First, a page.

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Here on planet Earth, things could be going better. The rise in atmospheric temperatures from greenhouse gases poses the most dire threat to humanity, measured on a scale of potential suffering, since Imperial Japan and Nazi Germany launched near-simultaneous wars of conquest. And the problem has turned out to be much harder to solve. It’s not the money. The cost of transitioning away from fossil fuels, measured as a share of the economy, may amount to a fraction of the cost of defeating the Axis powers. Rather, it is the politics that have proved so fiendish. Fighting a war is relatively straightforward: You spend all the money you can to build a giant military and send it off to do battle. Climate change is a problem that politics is almost designed not to solve. Its costs lie mostly in the distant future, whereas politics is built to respond to immediate conditions. (And of the wonders the internet has brought us, a lengthening of mental time horizons is not among them.) Its solution requires coordination not of a handful of allies but of scores of countries with wildly disparate economies and political structures. There has not yet been a galvanizing Pearl Harbor moment, when the urgency of action becomes instantly clear and isolationists melt away. Instead, it breeds counterproductive mental reactions: denial, fatalism, and depression. Read More

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This fall, as world leaders prepare to gather in Paris for the United Nations climate-change conference in December and bureaucrats bureaucratize, onlookers could be excused for treating the whole affair with weariness. As early as the 19th century, scientists had observed that the release of carbon dioxide into the atmosphere trapped heat that would otherwise have escaped into outer space. It took until 1997 for the U.N. to draw up a rough deal, in Kyoto, Japan, designed to arrest what was by then obviously a crisis. The agreement failed on the international stage, which didn’t stop the Republicans in the U.S. Senate, who hoped to use the treaty as fodder for attack ads, from bringing the moribund issue up for a vote — where it failed again, 95-0.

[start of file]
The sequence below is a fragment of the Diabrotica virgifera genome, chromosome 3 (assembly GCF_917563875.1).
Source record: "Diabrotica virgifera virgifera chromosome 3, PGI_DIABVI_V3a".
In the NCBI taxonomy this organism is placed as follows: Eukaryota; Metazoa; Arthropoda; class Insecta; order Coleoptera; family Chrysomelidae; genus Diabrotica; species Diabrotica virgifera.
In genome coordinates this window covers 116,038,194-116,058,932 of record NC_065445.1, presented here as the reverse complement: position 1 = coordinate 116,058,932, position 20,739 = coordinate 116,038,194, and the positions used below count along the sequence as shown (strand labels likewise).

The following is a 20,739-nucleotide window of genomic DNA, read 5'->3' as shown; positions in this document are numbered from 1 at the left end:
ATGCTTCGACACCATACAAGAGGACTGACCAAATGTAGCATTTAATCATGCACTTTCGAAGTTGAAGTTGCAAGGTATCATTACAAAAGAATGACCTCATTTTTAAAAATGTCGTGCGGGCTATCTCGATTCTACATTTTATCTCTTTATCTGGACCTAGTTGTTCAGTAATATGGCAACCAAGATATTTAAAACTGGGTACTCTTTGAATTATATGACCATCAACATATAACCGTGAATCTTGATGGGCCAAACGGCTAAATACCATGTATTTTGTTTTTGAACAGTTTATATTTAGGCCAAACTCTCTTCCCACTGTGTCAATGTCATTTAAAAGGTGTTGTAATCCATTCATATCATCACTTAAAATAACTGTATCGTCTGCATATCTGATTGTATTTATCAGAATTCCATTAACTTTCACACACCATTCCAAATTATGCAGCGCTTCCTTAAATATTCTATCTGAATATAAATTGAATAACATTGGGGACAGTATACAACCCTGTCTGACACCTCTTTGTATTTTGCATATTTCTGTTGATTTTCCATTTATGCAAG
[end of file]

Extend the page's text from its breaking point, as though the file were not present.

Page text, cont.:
It was another decade until the next major attempt to coordinate international action, in Copenhagen, Denmark. That failed too. Then, in 2010, President Obama, temporarily enjoying swollen Democratic majorities in both houses, tried to pass a cap-and-trade law that would bring the U.S. into compliance with the reductions it had pledged in Copenhagen. A handful of Democrats from fossil-fuel states joined with nearly every Republican to filibuster it.

In the intervening years, the crisis has become rapidly less theoretical, as mountain snows have permanently disappeared, jungles have been burned for cropland, ice sheets have crumbled. Rather than galvanizing action, this merely depressed us. This July, as the planet endured its hottest month in recorded history, the former NASA climate scientist James Hansen revised his predictions and issued preliminary conclusions that, while controversial among other scientists, were terrifying: Sea levels might be rising three times faster than estimated, and within a few decades, “forced migrations and economic collapse might make the planet ungovernable, threatening the fabric of civilization.” The philosopher Dale Jamieson has a recent book titled Reason in a Dark Time: Why the Struggle Against Climate Change Failed — And What It Means for Our Future. Jonathan Franzen recently wrote an ostentatiously morbid essay in The New Yorker positing that “drastic planetary overheating is a done deal.” The drama has taken on an air of inevitability, of a tragedy at the outset of its final scene — the tension so unbearable, and the weight of looming catastrophe so soul-crushing, that some people seek the release of final defeat rather than endless struggle in the face of hopeless odds. Working for change, or even hoping for it, has felt like a sucker’s game. It is hard even to conceive of good global-warming news when bad news is the only kind that has ever existed.

But guess what everyone’s been missing in the middle of their keening for the dear, soon-to-be-departed Earth? There is good news. And not just incremental good news but transformational good news, developments that have the potential to mitigate the worst effects of climate change to a degree many had feared impossible. Those who have consigned the world to its doom should reconsider. The technological and political underpinnings are at last in place to actually consummate the first global pact to limit greenhouse-gas emissions. The world is suddenly responding to the climate emergency with — by the standards of its previous behavior — astonishing speed. The game is not over. And the good guys are starting to win.




 


 



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